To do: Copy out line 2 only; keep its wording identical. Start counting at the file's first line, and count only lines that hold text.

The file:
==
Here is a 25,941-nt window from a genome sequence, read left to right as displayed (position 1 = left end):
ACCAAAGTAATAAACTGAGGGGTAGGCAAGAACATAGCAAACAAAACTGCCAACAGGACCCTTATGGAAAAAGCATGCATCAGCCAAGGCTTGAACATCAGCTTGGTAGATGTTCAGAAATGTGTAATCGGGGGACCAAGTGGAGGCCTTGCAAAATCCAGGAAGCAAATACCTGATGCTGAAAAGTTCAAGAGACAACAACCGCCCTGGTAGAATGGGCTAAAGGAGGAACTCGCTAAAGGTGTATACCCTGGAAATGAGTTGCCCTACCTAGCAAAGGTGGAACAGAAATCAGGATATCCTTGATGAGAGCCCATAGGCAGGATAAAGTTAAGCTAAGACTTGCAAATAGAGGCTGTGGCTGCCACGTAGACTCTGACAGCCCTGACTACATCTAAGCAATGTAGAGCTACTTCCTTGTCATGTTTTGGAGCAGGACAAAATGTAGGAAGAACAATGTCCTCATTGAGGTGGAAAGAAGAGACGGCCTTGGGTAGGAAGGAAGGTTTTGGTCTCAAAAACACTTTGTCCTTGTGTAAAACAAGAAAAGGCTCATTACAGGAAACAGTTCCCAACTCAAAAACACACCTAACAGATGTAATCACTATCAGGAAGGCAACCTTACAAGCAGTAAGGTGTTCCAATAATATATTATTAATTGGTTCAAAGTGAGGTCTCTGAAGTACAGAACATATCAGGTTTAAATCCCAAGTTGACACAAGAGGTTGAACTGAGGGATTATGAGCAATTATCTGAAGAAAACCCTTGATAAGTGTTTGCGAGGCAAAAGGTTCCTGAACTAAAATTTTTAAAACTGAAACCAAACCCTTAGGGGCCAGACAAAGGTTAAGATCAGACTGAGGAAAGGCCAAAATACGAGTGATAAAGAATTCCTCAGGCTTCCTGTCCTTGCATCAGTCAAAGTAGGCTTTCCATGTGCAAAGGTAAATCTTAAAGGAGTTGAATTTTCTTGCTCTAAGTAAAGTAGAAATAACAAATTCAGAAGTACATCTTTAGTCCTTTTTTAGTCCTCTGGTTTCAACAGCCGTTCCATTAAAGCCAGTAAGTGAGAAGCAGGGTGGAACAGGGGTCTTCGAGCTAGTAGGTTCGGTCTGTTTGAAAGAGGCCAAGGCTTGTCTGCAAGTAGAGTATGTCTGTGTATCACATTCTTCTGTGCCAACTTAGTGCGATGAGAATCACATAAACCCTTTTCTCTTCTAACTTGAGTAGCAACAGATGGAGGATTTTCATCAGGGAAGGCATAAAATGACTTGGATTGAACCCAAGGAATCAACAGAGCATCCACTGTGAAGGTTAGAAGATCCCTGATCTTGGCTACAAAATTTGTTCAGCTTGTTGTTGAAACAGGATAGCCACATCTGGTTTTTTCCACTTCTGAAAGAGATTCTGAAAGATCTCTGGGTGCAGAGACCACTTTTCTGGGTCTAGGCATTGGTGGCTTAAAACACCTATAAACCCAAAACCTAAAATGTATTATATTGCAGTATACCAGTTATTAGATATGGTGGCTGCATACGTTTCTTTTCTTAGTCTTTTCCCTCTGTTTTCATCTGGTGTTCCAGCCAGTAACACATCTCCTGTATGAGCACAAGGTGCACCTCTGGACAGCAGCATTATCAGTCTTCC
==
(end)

ACCAAAGTAATAAACTGAGGGGTAGGCAAGAACATAGCAAACAAAACTGCCAACAGGACCCTTATGGAAAAAGCATGCATCAGCCAAGGCTTGAACATCAGCTTGGTAGATGTTCAGAAATGTGTAATCGGGGGACCAAGTGGAGGCCTTGCAAAATCCAGGAAGCAAATACCTGATGCTGAAAAGTTCAAGAGACAACAACCGCCCTGGTAGAATGGGCTAAAGGAGGAACTCGCTAAAGGTGTATACCCTGGAAATGAGTTGCCCTACCTAGCAAAGGTGGAACAGAAATCAGGATATCCTTGATGAGAGCCCATAGGCAGGATAAAGTTAAGCTAAGACTTGCAAATAGAGGCTGTGGCTGCCACGTAGACTCTGACAGCCCTGACTACATCTAAGCAATGTAGAGCTACTTCCTTGTCATGTTTTGGAGCAGGACAAAATGTAGGAAGAACAATGTCCTCATTGAGGTGGAAAGAAGAGACGGCCTTGGGTAGGAAGGAAGGTTTTGGTCTCAAAAACACTTTGTCCTTGTGTAAAACAAGAAAAGGCTCATTACAGGAAACAGTTCCCAACTCAAAAACACACCTAACAGATGTAATCACTATCAGGAAGGCAACCTTACAAGCAGTAAGGTGTTCCAATAATATATTATTAATTGGTTCAAAGTGAGGTCTCTGAAGTACAGAACATATCAGGTTTAAATCCCAAGTTGACACAAGAGGTTGAACTGAGGGATTATGAGCAATTATCTGAAGAAAACCCTTGATAAGTGTTTGCGAGGCAAAAGGTTCCTGAACTAAAATTTTTAAAACTGAAACCAAACCCTTAGGGGCCAGACAAAGGTTAAGATCAGACTGAGGAAAGGCCAAAATACGAGTGATAAAGAATTCCTCAGGCTTCCTGTCCTTGCATCAGTCAAAGTAGGCTTTCCATGTGCAAAGGTAAATCTTAAAGGAGTTGAATTTTCTTGCTCTAAGTAAAGTAGAAATAACAAATTCAGAAGTACATCTTTAGTCCTTTTTTAGTCCTCTGGTTTCAACAGCCGTTCCATTAAAGCCAGTAAGTGAGAAGCAGGGTGGAACAGGGGTCTTCGAGCTAGTAGGTTCGGTCTGTTTGAAAGAGGCCAAGGCTTGTCTGCAAGTAGAGTATGTCTGTGTATCACATTCTTCTGTGCCAACTTAGTGCGATGAGAATCACATAAACCCTTTTCTCTTCTAACTTGAGTAGCAACAGATGGAGGATTTTCATCAGGGAAGGCATAAAATGACTTGGATTGAACCCAAGGAATCAACAGAGCATCCACTGTGAAGGTTAGAAGATCCCTGATCTTGGCTACAAAATTTGTTCAGCTTGTTGTTGAAACAGGATAGCCACATCTGGTTTTTTCCACTTCTGAAAGAGATTCTGAAAGATCTCTGGGTGCAGAGACCACTTTTCTGGGTCTAGGCATTGGTGGCTTAAAACACCTATAAACCCAAAACCTAAAATGTATTATATTGCAGTATACCAGTTATTAGATATGGTGGCTGCATACGTTTCTTTTCTTAGTCTTTTCCCTCTGTTTTCATCTGGTGTTCCAGCCAGTAACACATCTCCTGTATGAGCACAAGGTGCACCTCTGGACAGCAGCATTATCAGTCTTCC